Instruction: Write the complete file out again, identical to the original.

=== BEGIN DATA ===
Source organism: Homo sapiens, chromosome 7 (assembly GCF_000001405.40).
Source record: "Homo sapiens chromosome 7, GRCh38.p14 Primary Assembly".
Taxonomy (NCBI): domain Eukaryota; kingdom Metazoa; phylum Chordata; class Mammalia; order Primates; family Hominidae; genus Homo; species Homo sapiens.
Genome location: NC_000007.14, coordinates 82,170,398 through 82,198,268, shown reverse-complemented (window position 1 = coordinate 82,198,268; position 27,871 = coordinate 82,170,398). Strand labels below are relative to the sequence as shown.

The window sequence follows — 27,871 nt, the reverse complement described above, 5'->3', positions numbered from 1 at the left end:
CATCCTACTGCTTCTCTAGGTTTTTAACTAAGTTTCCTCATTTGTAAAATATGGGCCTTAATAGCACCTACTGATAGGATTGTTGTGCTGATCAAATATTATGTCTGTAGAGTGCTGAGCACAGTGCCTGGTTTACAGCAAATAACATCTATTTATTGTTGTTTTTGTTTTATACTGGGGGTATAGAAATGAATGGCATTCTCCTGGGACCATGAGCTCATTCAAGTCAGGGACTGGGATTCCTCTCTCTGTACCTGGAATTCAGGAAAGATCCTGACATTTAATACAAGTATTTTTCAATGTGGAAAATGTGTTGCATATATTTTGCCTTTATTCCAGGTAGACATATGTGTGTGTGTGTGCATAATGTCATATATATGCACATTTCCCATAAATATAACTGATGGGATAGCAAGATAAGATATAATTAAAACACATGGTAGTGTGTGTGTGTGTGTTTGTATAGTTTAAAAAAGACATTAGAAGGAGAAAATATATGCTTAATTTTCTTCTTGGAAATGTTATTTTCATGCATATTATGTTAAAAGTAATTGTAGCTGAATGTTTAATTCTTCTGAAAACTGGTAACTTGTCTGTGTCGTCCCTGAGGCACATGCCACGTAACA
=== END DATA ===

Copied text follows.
Source organism: Homo sapiens, chromosome 7 (assembly GCF_000001405.40).
Source record: "Homo sapiens chromosome 7, GRCh38.p14 Primary Assembly".
Taxonomy (NCBI): domain Eukaryota; kingdom Metazoa; phylum Chordata; class Mammalia; order Primates; family Hominidae; genus Homo; species Homo sapiens.
Genome location: NC_000007.14, coordinates 82,170,398 through 82,198,268, shown reverse-complemented (window position 1 = coordinate 82,198,268; position 27,871 = coordinate 82,170,398). Strand labels below are relative to the sequence as shown.

The window sequence follows — 27,871 nt, the reverse complement described above, 5'->3', positions numbered from 1 at the left end:
CATCCTACTGCTTCTCTAGGTTTTTAACTAAGTTTCCTCATTTGTAAAATATGGGCCTTAATAGCACCTACTGATAGGATTGTTGTGCTGATCAAATATTATGTCTGTAGAGTGCTGAGCACAGTGCCTGGTTTACAGCAAATAACATCTATTTATTGTTGTTTTTGTTTTATACTGGGGGTATAGAAATGAATGGCATTCTCCTGGGACCATGAGCTCATTCAAGTCAGGGACTGGGATTCCTCTCTCTGTACCTGGAATTCAGGAAAGATCCTGACATTTAATACAAGTATTTTTCAATGTGGAAAATGTGTTGCATATATTTTGCCTTTATTCCAGGTAGACATATGTGTGTGTGTGTGCATAATGTCATATATATGCACATTTCCCATAAATATAACTGATGGGATAGCAAGATAAGATATAATTAAAACACATGGTAGTGTGTGTGTGTGTGTTTGTATAGTTTAAAAAAGACATTAGAAGGAGAAAATATATGCTTAATTTTCTTCTTGGAAATGTTATTTTCATGCATATTATGTTAAAAGTAATTGTAGCTGAATGTTTAATTCTTCTGAAAACTGGTAACTTGTCTGTGTCGTCCCTGAGGCACATGCCACGTAACA